Increased Diversity 'purples' West In Election

This story was written by Jed Layton, Daily Utah Chronicle


Editors NoteJed Layton is a University of Utahstudent reporting from Tempe, Ariz., through the Hinckley Institute of Politics and Shantou University.

TEMPE, Ariz.Blame Ivan McFowell if Sen. Barack Obama wins Nevada, Colorado and New Mexico today. He will take full responsibility if Montana and Arizona go to the Democratic side as well.

McFowell, a junior in sustainability at Arizona State University, and his family moved to Arizona from Southern California four years ago. Along with their surfboards and wet suits, the McFowell family brought their liberal politics to a dry, conservative Mesa neighborhood.

For a few years, we were the only ones on our street voting Democratic, McFowell said. But more people like us have moved here. It is our faultor rather people like usthat the political landscapes of Arizona and the West have changed. Some people dont like our modern ideas, but I think they bring diversity.

What once was a solid red region is turning more and more blue, largely because of an increased number of immigrants from other countries, more people moving from California and the East Coast to find a cheaper lifestyle and more jobs and overall dissatisfaction with the national economy.

Shandon Gordon, a sophomore studying education at Grand Canyon University in Phoenix, said his home states of Colorado and Arizona have become more diverse.

Phoenix and Denveralong with (Las) Vegas and Santa Fehave become huge cities with large suburban communities growing each year around them, Gordon said.

He speculated lower home prices than California and the East Coast along with new industry jobs accounts for the cities growth.

Unfortunately, a lot of suburbians will be voting Democratic this year, Gordon said. That is a big change.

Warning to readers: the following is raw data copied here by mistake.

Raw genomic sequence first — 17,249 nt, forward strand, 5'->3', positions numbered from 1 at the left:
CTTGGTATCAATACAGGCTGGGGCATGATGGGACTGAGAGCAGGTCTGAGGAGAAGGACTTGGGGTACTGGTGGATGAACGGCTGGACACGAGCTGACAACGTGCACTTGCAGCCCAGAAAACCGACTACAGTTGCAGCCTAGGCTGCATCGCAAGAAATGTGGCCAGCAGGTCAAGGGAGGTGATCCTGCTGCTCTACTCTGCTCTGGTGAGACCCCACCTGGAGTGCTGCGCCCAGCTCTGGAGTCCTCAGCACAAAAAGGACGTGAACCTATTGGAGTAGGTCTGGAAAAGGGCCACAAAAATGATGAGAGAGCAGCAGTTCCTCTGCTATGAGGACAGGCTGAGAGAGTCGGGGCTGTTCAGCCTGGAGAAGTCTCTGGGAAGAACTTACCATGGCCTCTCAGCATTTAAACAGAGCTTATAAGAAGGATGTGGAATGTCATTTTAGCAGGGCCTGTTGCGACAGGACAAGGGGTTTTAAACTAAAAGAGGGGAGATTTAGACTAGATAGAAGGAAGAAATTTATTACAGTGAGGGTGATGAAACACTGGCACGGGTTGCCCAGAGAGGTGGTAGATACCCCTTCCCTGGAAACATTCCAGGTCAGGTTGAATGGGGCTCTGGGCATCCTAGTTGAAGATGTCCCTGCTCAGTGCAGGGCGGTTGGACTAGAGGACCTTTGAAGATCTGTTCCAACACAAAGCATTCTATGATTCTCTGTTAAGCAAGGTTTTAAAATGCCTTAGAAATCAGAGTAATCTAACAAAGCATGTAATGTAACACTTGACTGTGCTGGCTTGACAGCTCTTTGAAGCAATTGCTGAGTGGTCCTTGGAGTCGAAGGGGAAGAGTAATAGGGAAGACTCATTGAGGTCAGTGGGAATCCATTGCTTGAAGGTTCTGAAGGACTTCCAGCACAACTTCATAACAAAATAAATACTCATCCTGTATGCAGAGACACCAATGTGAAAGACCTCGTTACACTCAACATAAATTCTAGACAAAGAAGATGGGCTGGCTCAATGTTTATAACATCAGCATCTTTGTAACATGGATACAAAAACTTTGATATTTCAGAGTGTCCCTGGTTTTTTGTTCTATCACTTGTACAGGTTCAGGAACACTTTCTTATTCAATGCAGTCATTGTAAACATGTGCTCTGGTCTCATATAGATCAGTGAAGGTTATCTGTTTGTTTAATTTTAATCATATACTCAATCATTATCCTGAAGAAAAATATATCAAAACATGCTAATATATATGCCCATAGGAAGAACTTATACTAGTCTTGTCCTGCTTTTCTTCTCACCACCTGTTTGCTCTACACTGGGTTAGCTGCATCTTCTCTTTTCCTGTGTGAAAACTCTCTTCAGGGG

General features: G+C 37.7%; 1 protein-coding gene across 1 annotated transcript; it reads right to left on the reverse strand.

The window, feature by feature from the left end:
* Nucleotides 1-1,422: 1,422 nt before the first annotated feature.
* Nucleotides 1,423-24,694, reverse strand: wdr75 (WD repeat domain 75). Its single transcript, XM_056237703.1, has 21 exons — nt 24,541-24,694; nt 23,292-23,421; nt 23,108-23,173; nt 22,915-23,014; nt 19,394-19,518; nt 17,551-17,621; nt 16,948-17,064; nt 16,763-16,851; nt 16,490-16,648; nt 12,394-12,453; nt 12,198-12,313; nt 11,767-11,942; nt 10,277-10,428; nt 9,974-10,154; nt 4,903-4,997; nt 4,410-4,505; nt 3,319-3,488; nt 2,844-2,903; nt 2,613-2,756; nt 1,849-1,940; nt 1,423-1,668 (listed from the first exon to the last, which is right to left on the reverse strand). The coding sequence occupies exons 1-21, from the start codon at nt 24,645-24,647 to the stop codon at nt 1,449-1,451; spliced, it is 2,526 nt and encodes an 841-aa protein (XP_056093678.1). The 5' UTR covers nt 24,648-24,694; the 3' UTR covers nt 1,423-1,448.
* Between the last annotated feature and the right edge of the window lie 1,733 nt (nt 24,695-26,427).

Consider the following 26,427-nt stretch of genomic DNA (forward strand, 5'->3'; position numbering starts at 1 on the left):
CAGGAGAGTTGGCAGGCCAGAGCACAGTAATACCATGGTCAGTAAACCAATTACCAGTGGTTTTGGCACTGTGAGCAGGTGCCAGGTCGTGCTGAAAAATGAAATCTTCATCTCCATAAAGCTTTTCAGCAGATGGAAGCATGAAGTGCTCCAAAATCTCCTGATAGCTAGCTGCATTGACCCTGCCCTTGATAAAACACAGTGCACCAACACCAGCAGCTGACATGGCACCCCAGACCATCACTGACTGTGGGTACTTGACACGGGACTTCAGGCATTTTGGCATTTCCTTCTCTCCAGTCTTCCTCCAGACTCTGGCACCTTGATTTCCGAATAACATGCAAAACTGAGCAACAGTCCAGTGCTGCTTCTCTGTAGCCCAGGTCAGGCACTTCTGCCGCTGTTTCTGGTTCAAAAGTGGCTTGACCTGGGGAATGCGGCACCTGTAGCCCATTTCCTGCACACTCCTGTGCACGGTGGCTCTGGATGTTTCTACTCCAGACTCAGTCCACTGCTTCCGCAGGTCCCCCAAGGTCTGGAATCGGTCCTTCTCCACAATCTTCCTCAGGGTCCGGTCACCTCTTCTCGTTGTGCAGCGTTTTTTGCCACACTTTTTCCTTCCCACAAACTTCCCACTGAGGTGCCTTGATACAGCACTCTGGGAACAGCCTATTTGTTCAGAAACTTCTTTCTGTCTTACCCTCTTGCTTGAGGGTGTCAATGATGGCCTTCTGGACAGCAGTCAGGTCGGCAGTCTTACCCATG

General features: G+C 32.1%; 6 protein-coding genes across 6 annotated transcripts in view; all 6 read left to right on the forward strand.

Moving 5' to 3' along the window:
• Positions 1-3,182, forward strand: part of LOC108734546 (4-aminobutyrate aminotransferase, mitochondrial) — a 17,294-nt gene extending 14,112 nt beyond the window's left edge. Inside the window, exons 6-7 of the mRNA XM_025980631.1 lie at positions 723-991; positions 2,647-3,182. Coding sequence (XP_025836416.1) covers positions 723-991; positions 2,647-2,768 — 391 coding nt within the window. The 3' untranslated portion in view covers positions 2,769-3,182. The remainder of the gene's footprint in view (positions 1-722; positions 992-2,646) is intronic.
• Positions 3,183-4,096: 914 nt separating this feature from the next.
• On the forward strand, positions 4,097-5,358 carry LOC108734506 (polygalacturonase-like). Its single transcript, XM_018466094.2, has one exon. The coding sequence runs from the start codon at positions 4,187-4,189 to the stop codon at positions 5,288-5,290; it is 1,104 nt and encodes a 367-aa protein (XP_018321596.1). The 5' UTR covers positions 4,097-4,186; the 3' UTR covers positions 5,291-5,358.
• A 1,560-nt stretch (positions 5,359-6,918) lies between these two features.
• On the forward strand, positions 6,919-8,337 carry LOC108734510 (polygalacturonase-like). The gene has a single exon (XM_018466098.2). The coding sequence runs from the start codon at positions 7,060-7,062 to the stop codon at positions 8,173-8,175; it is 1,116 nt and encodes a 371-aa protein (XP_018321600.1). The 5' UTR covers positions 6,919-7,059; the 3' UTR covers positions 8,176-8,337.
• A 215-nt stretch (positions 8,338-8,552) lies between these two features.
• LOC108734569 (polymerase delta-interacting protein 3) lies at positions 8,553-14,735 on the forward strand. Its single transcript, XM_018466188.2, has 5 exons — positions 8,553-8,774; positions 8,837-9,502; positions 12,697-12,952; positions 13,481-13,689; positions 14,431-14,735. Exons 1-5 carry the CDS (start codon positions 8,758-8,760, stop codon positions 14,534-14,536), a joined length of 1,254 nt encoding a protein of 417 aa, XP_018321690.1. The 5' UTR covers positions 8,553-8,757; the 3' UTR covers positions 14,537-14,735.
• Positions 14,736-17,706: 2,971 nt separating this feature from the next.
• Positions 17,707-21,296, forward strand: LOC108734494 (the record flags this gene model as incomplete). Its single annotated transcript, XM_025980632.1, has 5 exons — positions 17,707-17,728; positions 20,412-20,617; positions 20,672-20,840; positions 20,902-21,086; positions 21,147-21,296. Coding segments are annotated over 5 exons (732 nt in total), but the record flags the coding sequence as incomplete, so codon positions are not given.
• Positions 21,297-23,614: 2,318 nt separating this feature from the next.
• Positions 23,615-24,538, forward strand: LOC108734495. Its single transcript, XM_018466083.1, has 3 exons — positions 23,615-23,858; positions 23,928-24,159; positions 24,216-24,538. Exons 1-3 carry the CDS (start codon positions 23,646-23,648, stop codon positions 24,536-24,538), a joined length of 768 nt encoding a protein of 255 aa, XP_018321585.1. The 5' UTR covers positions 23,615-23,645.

Migrating Californians relocate to Colorado more than the other 49 states combined, according to a study by the Brookings Institute. Colorado also has seen an increase in immigrants from Asia, Latin America and Africa. Arizona, New Mexico and Nevada have similarly seen more immigrants registering to vote.

Sasha Gomez, a third-generation Mexican American in recreation management at ASU, said her home of Chandler, Ariz., is a perfect example of suburban politics.

A lot of the older, long time residents are solid, strong Republicans, she said. But because of the economy and recent move-ins, some of the communities are starting to be a little more liberal. But enough to vote for Obama? Who knows?

Gomez said she will be voting for Sen. John McCain this year, but with hesitation. Her roots and social beliefs impacted her decision the most, but she said she was worried about McCains ideas to fix the economy and Americas standing in the world.

Most of my friends and family feel the same way I do, Gomez said. We feel morally obligated to vote conservative but worry that doing so will hurt our economic future.

The shift in demographics has also changed the way the presidential candidates are approaching the West. While the main focus is on states with large amounts of electoral votes, Colorado, New Mexico and Nevada have received a lot of attention from both McCain and Obama.

McCain is making the West his final focus. He held rallies in Nevada and New Mexico on Monday night. He hosted a midnight rally Monday in Prescott, Ariz. He will also be in Colorado on Tuesday as polls open.

Pam Walker, a freshman in public affairs at ASU, drove to an Obama rally in Henderson, Nev., last weekend. The Illinois senator has made repeated stops in Nevada, New Mexico and Colorado. Walker is thrilled many western states are still undecided, but ot just because many are leaning toward her candidate.

The more swing states there are, the better the race will be run by the candidates, she said. They are paying attention to states, groups and people that before received little or no attention. But now our needs are being addressed, our issues are being looked at by both sides.

Walker guessed the top issue for western voters is the economy, but said they have concerns about other issues as well that the rest of the country does not have.

Immigration reform; water conservation is big; gun control is still a hot topic; U.S. relations with Mexico and other Latin American countries; new energy policies: These will determine how western ballots are cast, she said.
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